“The students who arrive are worse than those who leave us! "
I'm going to have dinner with a friend. He has been teaching in elementary school, in fifth year, for twenty years in a neighborhood school on the North Shore of Montreal. I have never worked with him, but I have known him for more than fifteen years and, recognizing his benevolence, his calm and his thoroughness, I tell myself that he must be an excellent teacher.
We meet for dinner in an excellent bistro, as we have been doing for several years, on the eve of the start of the new school year. Great traveler, he usually tells me about his adventures lived in all corners of the Earth, especially since this year, he returns from three weeks to survey the island of Oahu, so I expect stories of surfing, beaches of black sand and volcanic fumaroles. However, what took most of the time of our interview was the answer to this simple question:
" … and then? Can't wait for the start of the school year? "
In recent years, his response has always been positive and dynamic, reflecting a certain stampede of impatience. My friend loves his profession and I have always admired his professional vitality. To my surprise, it looks different this year, a few days before the start of the school year. To my traditional question, he answers me, in a serious tone:
" No. Not really. "
I answer him, stunned, almost silent:
" Oh no? What do you mean? "
His answer surprises me:
"I will have difficult young people this year".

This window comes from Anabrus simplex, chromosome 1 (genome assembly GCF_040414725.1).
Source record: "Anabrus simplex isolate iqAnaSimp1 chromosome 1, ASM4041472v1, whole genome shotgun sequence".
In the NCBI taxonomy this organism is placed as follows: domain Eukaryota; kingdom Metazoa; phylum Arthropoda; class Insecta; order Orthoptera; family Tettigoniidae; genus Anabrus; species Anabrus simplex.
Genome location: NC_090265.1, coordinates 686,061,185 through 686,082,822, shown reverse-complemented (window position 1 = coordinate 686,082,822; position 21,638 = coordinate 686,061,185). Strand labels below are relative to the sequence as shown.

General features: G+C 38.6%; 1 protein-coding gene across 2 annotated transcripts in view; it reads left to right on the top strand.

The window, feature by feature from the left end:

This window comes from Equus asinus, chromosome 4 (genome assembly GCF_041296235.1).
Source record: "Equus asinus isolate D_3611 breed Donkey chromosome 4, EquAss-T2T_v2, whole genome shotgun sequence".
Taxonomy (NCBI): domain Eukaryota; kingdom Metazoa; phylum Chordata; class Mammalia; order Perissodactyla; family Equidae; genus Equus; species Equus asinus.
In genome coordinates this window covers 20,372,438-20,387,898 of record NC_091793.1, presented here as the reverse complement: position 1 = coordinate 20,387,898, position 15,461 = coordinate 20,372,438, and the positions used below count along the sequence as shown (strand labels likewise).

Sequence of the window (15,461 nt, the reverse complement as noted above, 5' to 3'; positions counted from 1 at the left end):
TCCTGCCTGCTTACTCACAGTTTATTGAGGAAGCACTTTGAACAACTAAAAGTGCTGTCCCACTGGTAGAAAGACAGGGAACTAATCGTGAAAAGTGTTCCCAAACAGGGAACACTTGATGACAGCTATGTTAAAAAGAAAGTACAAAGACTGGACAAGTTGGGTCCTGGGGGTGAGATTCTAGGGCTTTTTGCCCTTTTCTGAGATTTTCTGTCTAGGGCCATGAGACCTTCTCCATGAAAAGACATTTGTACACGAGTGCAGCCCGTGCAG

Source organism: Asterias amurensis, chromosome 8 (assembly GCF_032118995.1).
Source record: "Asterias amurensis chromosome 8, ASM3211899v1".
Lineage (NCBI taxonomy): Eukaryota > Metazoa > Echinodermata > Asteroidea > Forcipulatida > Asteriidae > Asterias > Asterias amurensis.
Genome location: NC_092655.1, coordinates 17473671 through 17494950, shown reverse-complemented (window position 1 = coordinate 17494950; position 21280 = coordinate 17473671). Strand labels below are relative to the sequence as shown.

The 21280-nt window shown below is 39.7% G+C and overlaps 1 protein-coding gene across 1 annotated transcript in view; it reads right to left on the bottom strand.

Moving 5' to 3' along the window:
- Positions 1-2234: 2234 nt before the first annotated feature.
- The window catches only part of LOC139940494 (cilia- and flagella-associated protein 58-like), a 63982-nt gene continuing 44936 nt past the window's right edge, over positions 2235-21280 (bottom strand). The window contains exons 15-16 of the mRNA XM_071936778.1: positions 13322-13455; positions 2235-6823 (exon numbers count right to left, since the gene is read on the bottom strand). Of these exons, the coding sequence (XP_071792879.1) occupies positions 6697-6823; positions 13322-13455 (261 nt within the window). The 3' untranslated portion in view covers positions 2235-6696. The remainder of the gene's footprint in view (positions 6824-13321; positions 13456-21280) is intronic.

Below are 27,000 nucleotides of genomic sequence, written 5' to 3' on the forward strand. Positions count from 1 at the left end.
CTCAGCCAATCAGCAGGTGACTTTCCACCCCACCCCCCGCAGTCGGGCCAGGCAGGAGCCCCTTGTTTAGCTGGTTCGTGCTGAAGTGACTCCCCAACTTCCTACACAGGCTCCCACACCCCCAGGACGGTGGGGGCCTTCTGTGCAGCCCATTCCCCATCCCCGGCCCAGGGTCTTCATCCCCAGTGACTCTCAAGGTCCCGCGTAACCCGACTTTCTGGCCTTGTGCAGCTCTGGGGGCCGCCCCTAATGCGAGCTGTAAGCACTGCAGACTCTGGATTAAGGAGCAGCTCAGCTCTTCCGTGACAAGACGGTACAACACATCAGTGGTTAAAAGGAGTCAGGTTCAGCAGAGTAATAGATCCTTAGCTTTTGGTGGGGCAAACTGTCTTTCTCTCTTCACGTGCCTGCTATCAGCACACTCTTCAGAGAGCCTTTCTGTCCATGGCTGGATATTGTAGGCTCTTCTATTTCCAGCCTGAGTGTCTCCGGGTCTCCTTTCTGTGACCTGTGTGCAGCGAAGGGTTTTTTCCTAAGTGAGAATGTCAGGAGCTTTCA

“Are not all young people 'difficult' in the sense that differentiating our approaches requires that we focus more on their specific needs? Our classes are heterogeneous, the teaching profession is changing and… ”
He interrupts me by rolling his eyes:
“No, that's not what I mean. We are training a cohort of students who, since arriving in kindergarten, have been causing headaches for teachers who have followed one another from one year to another ”.
I try to hold back, but I can't:
" But let's see! I hear that one every year! With the experience you have, you know it well: past students are always better than current students and a thousand times better than those who will arrive in a few decades! In education, the “it was therefore better before”, it does not date from yesterday! Speaking with a teacher who had retired for about fifteen years, he told me that he heard precisely this comment at the beginning of his career at the turn of the 1970s. An experienced teacher had told him that the young people of his generation were more strong, more cultured and more involved in their studies than the new generation of students. "
"It's true what you tell me, but no kidding, I see my colleagues who are good teachers and who are struggling to make it through the school year. Young people are not paying attention, they are messing around. They are not delinquents, far from it, but I have the impression that this group of students has a good cohesion and that the chemistry exceeds what we usually see in a class. It's hard to contain. "
"Uh… I'm not sure how to tell you this, but… uh… are you okay?" "
" Yes why? "
" I do not know. I don't think I hear you speak. This kind of thinking, it's not you! "
" Oh no? "
"No, it's not you!" You are the one who has always found solutions to all problematic situations (we list cases of students, cases of parents and various projects that he has carried out in recent years). And there, the rumor spreads that you will have about thirty students who are active, turned on and mischievous… and you spoil your return with that? I can hardly believe it. And besides, do not try to make me believe that since the beginning of your twenty years of career, it is the first time that you hear this kind of speech! "
He answers me, with some embarrassment: